The MTA says that new safety procedures are taking effect today on Metro-North in the wake of criticism from Washington following last week's deadly derailment.
Crews have been installing a warning system that will alert engineers of the upcoming speed reduction at the curve near the Spuyten Duyvil station, where the speeding train derailed.
Another newly installed precaution will automatically apply the emergency brakes if the train is going above the 30-mile-per-hour speed limit at that curve.
Starting tomorrow, Metro-North will require conductors to stand beside engineers during every potentially dangerous curve and verbally confirm that speed limits are being followed.
The MTA says that within one year, alert systems will be installed in one-third of Metro-North trains that now have a manual safety switch known as a "dead man's pedal."
Those alerts are meant to ensure that engineers are awake at the controls.
Meanwhile, Sen. Charles Schumer says that the Metro-North derailment might have been prevented if safety precautions recommended five years ago had been in place.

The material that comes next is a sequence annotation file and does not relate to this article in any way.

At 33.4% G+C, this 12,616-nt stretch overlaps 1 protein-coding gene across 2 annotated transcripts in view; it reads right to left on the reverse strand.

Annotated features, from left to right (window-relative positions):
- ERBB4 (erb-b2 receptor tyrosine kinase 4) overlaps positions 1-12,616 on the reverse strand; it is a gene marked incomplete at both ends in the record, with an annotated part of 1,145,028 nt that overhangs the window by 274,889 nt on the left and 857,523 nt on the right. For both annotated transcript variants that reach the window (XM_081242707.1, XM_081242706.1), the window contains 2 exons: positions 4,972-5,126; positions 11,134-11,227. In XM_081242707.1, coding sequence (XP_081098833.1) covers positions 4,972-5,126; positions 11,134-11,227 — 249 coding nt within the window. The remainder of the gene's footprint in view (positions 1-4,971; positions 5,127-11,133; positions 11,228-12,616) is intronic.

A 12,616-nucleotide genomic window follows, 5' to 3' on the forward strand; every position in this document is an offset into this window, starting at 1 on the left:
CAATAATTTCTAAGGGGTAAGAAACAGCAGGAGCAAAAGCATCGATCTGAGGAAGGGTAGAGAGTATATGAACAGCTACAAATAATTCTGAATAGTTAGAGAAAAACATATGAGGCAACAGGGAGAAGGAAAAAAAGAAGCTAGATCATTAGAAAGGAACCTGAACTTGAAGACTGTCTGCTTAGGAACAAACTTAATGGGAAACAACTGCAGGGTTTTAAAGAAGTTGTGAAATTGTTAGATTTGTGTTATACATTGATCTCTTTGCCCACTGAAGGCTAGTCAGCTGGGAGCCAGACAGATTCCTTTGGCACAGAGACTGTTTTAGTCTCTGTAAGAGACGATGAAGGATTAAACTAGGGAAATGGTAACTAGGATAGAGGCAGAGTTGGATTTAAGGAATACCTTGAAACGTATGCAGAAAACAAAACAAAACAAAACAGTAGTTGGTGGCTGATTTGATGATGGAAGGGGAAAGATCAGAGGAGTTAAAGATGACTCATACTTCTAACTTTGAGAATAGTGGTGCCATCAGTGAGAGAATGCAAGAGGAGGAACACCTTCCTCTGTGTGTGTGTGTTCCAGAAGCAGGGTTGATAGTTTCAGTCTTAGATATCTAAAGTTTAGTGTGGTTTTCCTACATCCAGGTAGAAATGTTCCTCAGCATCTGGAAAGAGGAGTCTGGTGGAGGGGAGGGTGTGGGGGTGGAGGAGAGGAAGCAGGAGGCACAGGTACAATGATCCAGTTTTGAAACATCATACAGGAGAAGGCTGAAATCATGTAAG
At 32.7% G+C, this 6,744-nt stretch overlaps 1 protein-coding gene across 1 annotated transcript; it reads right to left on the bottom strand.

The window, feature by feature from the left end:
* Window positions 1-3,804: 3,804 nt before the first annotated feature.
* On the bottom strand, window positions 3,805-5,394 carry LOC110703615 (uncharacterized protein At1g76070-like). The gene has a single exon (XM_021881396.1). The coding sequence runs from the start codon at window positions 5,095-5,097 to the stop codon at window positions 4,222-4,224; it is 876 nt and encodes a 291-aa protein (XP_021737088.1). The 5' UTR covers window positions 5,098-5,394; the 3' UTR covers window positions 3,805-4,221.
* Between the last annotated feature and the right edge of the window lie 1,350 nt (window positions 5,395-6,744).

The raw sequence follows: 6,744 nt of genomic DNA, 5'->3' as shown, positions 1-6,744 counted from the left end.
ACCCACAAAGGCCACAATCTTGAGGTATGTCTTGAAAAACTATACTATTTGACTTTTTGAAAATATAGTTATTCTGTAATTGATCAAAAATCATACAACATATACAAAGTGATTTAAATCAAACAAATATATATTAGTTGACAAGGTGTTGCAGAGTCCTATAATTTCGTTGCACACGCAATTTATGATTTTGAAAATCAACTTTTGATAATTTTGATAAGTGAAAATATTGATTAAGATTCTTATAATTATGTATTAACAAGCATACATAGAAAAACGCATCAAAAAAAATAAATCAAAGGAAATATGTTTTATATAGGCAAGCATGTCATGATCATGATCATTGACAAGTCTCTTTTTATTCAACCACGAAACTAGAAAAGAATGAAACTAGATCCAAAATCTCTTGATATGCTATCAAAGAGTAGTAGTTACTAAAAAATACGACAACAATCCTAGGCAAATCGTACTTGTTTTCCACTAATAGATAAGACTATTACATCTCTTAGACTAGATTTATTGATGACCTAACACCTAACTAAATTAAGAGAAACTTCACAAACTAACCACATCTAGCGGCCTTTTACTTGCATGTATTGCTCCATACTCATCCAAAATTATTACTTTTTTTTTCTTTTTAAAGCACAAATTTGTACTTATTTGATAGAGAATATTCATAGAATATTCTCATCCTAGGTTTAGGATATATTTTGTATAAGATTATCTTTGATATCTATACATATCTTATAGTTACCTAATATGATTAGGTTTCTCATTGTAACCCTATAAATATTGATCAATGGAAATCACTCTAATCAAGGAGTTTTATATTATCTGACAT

Schumer is pushing for the MTA to install all Metro-North and Long Island Rail Road trains with cameras to monitor all crew activity.
The National Transportation Safety Board recommended the cameras after a 2008 train crash in California.
Speaking Sunday at Grand Central Terminal, Schumer called on the Federal Railroad Administration to require onboard cameras recording both the interior of the train and the tracks outside.
"Sometimes, the practical and simplest solutions go a long way," Schumer said. "These solutions are not very expensive. They've been proven to work in places where they were, and we're asking the Federal Railroad Administration to require it immediately of all of our railroads."
In response to Schumer's comments, the MTA says it is considering a number of measures to improve safety.